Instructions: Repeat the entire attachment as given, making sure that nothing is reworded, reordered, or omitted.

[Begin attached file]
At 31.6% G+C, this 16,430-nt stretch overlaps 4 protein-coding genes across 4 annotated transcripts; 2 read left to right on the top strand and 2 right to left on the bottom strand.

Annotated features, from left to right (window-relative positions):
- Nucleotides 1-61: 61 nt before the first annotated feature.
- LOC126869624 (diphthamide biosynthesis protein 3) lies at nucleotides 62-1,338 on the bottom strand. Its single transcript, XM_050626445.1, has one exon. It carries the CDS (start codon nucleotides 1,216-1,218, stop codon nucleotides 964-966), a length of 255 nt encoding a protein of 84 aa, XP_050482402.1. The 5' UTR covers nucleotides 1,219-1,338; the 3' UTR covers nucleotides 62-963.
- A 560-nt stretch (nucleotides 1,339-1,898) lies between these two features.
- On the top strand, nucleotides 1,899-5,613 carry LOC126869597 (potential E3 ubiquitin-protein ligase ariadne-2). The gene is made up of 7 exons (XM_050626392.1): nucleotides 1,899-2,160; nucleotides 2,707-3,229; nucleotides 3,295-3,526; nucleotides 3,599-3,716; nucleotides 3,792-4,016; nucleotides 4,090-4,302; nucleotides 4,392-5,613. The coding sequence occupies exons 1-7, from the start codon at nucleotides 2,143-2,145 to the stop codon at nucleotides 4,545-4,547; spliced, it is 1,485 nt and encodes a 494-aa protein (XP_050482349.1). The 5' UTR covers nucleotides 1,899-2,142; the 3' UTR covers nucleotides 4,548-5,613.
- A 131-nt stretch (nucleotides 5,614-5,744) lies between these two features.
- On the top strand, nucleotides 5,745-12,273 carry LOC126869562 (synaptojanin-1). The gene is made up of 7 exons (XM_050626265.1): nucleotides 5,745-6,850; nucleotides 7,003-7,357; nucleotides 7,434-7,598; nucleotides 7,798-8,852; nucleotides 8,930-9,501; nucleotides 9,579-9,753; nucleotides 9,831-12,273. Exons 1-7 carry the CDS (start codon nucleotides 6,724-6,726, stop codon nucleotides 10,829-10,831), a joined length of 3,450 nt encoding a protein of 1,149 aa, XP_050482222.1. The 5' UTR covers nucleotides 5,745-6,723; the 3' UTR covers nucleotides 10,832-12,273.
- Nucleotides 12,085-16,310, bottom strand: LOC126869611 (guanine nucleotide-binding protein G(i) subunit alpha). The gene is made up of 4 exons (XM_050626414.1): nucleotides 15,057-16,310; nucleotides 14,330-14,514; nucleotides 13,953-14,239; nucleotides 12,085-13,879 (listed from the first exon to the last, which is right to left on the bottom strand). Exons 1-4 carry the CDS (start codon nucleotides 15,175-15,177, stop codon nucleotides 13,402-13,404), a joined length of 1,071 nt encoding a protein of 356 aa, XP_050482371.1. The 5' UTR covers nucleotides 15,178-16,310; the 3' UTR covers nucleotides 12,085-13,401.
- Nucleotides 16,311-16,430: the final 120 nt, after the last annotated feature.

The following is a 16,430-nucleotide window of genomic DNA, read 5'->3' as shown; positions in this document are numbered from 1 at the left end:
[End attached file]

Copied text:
At 31.6% G+C, this 16,430-nt stretch overlaps 4 protein-coding genes across 4 annotated transcripts; 2 read left to right on the top strand and 2 right to left on the bottom strand.

Annotated features, from left to right (window-relative positions):
- Nucleotides 1-61: 61 nt before the first annotated feature.
- LOC126869624 (diphthamide biosynthesis protein 3) lies at nucleotides 62-1,338 on the bottom strand. Its single transcript, XM_050626445.1, has one exon. It carries the CDS (start codon nucleotides 1,216-1,218, stop codon nucleotides 964-966), a length of 255 nt encoding a protein of 84 aa, XP_050482402.1. The 5' UTR covers nucleotides 1,219-1,338; the 3' UTR covers nucleotides 62-963.
- A 560-nt stretch (nucleotides 1,339-1,898) lies between these two features.
- On the top strand, nucleotides 1,899-5,613 carry LOC126869597 (potential E3 ubiquitin-protein ligase ariadne-2). The gene is made up of 7 exons (XM_050626392.1): nucleotides 1,899-2,160; nucleotides 2,707-3,229; nucleotides 3,295-3,526; nucleotides 3,599-3,716; nucleotides 3,792-4,016; nucleotides 4,090-4,302; nucleotides 4,392-5,613. The coding sequence occupies exons 1-7, from the start codon at nucleotides 2,143-2,145 to the stop codon at nucleotides 4,545-4,547; spliced, it is 1,485 nt and encodes a 494-aa protein (XP_050482349.1). The 5' UTR covers nucleotides 1,899-2,142; the 3' UTR covers nucleotides 4,548-5,613.
- A 131-nt stretch (nucleotides 5,614-5,744) lies between these two features.
- On the top strand, nucleotides 5,745-12,273 carry LOC126869562 (synaptojanin-1). The gene is made up of 7 exons (XM_050626265.1): nucleotides 5,745-6,850; nucleotides 7,003-7,357; nucleotides 7,434-7,598; nucleotides 7,798-8,852; nucleotides 8,930-9,501; nucleotides 9,579-9,753; nucleotides 9,831-12,273. Exons 1-7 carry the CDS (start codon nucleotides 6,724-6,726, stop codon nucleotides 10,829-10,831), a joined length of 3,450 nt encoding a protein of 1,149 aa, XP_050482222.1. The 5' UTR covers nucleotides 5,745-6,723; the 3' UTR covers nucleotides 10,832-12,273.
- Nucleotides 12,085-16,310, bottom strand: LOC126869611 (guanine nucleotide-binding protein G(i) subunit alpha). The gene is made up of 4 exons (XM_050626414.1): nucleotides 15,057-16,310; nucleotides 14,330-14,514; nucleotides 13,953-14,239; nucleotides 12,085-13,879 (listed from the first exon to the last, which is right to left on the bottom strand). Exons 1-4 carry the CDS (start codon nucleotides 15,175-15,177, stop codon nucleotides 13,402-13,404), a joined length of 1,071 nt encoding a protein of 356 aa, XP_050482371.1. The 5' UTR covers nucleotides 15,178-16,310; the 3' UTR covers nucleotides 12,085-13,401.
- Nucleotides 16,311-16,430: the final 120 nt, after the last annotated feature.

The following is a 16,430-nucleotide window of genomic DNA, read 5'->3' as shown; positions in this document are numbered from 1 at the left end: